1923 – For you old Brooklyn Dodger fans, this is the birthday of George “Shotgun” Shuba (d. 2014), born in Youngstown, OH.  Also, P Carl Erskine was born in Anderson, IN in 1926, and P Billy Loes (d. 2010), who once claimed he lost a grounder back to the mound in the sun, was born in Long Island City, NY in 1929.
    1925 - Actor/Comedian/Singer Dick Van Dyke born West Plains, Mo.  His entertainment career has spanned seven decades. He first gained recognition on radio and Broadway, then became known for his role as Rob Petrie on the television sitcom, “The Dick Van Dyke Show,” which ran from 1961 to 1966. He also gained significant popularity for roles in the musical films “Bye Bye Birdie” (1963), “Mary Poppins” (1964), and “Chitty Chitty Bang Bang” (1968). His other prominent film appearances include roles in several other genre films through 2014.  Other prominent TV roles include the leads in “The New Dick Van Dyke Show” (1971–74), “Diagnosis Murder” (1993-2001), and “Murder 101” (2006–08) which both co-starred his son, Barry.  Van Dyke was the recipient of five Primetime Emmys, a Tony, and a Grammy Award.  He was inducted into the Television Hall of Fame in 1995; received the Screen Actors Guild’s highest honor, the SAG Life Achievement Award, in 2013.   He has a star on the Hollywood Walk of Fame and has also been recognized as a Disney Legend. 
    1927 - James Wright (d. 1980) was born Martin's Ferry, Ohio. American poet of the postmodern era who writes of sorrow, salvation, and self-revelation. Much of his work draws upon the images of nature and industry found in his native Ohio River valley.
    1928 - The George Gershwin composition, "American in Paris," had its debut performance by the New York Philharmonic Orchestra under the direction of Walter Damrosch.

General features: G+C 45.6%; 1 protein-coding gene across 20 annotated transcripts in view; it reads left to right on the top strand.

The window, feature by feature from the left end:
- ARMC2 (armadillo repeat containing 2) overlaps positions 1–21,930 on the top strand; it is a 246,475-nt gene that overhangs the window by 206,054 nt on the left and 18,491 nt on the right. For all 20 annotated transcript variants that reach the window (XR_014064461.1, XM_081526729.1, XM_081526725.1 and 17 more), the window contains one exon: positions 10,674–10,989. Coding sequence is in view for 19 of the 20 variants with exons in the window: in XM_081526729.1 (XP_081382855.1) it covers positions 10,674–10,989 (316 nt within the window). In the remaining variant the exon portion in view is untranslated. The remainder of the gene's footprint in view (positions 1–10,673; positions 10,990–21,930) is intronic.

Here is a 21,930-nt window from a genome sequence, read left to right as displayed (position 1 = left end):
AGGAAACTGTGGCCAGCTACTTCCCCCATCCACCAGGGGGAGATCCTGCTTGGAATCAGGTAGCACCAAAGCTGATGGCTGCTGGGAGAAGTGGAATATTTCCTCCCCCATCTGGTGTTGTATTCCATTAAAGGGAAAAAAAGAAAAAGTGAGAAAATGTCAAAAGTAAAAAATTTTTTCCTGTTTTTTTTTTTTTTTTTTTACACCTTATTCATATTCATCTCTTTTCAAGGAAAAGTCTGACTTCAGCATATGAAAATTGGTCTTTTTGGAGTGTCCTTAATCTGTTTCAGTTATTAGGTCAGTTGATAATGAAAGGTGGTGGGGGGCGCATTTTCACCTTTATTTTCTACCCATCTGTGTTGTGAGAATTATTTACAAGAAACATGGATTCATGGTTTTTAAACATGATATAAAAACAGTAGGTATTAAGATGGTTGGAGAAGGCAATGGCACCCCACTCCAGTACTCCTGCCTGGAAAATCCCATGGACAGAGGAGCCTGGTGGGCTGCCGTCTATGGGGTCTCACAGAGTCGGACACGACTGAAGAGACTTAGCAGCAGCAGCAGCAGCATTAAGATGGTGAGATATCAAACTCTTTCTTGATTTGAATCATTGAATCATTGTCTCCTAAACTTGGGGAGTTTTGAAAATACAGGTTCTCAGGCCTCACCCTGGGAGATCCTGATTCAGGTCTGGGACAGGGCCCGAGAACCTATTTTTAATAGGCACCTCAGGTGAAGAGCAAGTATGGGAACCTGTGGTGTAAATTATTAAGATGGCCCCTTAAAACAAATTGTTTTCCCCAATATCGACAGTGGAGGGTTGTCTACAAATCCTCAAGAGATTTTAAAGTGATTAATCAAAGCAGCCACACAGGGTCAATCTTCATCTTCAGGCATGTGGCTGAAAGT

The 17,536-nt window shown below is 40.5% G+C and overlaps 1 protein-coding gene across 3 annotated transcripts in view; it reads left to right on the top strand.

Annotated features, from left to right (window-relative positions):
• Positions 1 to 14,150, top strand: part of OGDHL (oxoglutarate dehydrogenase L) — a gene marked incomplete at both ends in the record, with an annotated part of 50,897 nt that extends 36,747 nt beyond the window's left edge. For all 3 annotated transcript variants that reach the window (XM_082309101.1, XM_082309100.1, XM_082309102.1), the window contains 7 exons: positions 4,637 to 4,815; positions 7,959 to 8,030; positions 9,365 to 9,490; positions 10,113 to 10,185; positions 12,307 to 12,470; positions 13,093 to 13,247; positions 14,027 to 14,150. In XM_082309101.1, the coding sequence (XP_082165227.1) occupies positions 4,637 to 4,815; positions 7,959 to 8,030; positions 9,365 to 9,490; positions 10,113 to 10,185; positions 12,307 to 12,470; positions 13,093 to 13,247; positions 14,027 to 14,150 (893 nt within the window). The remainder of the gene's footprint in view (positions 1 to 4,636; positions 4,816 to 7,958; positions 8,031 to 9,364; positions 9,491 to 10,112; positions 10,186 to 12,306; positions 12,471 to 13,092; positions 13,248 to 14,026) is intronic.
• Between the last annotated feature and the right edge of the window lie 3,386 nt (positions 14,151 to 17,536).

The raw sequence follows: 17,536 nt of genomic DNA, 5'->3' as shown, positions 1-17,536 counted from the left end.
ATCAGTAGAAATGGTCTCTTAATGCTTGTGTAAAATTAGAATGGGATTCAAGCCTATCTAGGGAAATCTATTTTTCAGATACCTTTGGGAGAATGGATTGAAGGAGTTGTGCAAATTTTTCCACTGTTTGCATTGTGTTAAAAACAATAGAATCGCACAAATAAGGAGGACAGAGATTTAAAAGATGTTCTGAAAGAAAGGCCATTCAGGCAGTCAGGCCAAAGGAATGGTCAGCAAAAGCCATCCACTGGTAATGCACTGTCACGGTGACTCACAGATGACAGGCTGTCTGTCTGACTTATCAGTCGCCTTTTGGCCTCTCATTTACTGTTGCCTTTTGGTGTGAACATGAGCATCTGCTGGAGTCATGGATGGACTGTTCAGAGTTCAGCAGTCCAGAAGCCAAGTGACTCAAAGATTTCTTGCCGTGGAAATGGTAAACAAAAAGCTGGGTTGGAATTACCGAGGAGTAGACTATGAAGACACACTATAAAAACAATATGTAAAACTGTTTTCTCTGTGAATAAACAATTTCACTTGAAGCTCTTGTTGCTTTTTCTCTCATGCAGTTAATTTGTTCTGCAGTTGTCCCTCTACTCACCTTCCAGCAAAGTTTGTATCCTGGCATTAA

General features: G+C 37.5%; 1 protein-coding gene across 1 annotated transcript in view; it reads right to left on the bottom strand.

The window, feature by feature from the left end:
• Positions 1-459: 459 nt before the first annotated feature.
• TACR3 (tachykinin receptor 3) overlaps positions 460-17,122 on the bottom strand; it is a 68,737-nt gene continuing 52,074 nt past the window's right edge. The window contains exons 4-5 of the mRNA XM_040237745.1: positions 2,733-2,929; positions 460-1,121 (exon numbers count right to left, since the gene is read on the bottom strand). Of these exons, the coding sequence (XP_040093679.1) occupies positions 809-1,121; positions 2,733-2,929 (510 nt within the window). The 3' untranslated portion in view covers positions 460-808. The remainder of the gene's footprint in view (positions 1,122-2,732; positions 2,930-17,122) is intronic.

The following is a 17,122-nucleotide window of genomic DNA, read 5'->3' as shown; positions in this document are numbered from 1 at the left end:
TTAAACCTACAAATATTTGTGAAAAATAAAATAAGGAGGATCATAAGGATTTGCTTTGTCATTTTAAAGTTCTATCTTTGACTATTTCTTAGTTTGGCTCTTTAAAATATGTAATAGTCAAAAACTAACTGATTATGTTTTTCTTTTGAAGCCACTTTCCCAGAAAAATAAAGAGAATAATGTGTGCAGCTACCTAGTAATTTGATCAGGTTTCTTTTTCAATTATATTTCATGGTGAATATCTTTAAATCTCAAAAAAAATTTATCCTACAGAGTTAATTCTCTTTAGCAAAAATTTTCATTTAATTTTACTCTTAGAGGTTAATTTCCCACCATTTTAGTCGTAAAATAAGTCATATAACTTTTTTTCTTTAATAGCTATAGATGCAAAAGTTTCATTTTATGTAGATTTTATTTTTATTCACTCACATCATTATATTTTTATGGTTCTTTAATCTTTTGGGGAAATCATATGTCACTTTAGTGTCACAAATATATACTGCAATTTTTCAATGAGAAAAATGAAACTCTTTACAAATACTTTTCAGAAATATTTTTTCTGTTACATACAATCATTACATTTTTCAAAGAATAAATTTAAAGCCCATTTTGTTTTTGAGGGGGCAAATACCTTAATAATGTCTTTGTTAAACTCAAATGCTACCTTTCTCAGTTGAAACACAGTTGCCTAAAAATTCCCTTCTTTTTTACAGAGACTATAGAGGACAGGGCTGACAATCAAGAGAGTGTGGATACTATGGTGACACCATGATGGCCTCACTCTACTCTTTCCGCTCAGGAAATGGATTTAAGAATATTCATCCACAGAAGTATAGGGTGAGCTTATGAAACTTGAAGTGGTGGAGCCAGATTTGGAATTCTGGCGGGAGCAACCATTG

1928 - Clip-on tie designed.
    1929 - Hoagy Carmichael and Louis Armstrong recorded "Rockin’ Chair" on Columbia records and cylinders.
    1932 - The great Bennie Moten’s Kansas City Band cuts “Last Date” for Victor, 1932.
    1936 - Green Bay won the National Football League championship after they beat the Boston Redskins, 21-6. It was Boston's last game, as they became the Washington Redskins in 1937.
    1937 - Japanese forces took the Chinese city of Nanking (Nanjing). Over the following six weeks, in one of the worst atrocities of World War II, they killed an estimated 200,000 Chinese in what became known as the "Rape of Nanking."
    1938 - Birthday of Gus Johnson, Jr. (d. 1987), basketball player born at Akron, OH. Johnson played at the University of Akron, Boise Junior College and the University of Idaho. He was drafted by the Washington Bullets and helped make them a perennial contender for playoff honors. Johnson was the prototype of the power forward. He could score from the corner and was one of the first players to use the slam dunk. He finished his career with the Phoenix Suns.
    1939 - In World War II, the battle of the River Plate took place off the coast of South America between the British cruisers Exeter, Ajax and Achilles and the German battleship Graf Spee.
    1940 - Lester Young splits from the Count Basie Band.
    1940 - Glenn Miller and his orchestra recorded the two-sided jump tune, "The Anvil Chorus," for Bluebird Records in New York. The 10-inch, 78 rpm record was six minutes long.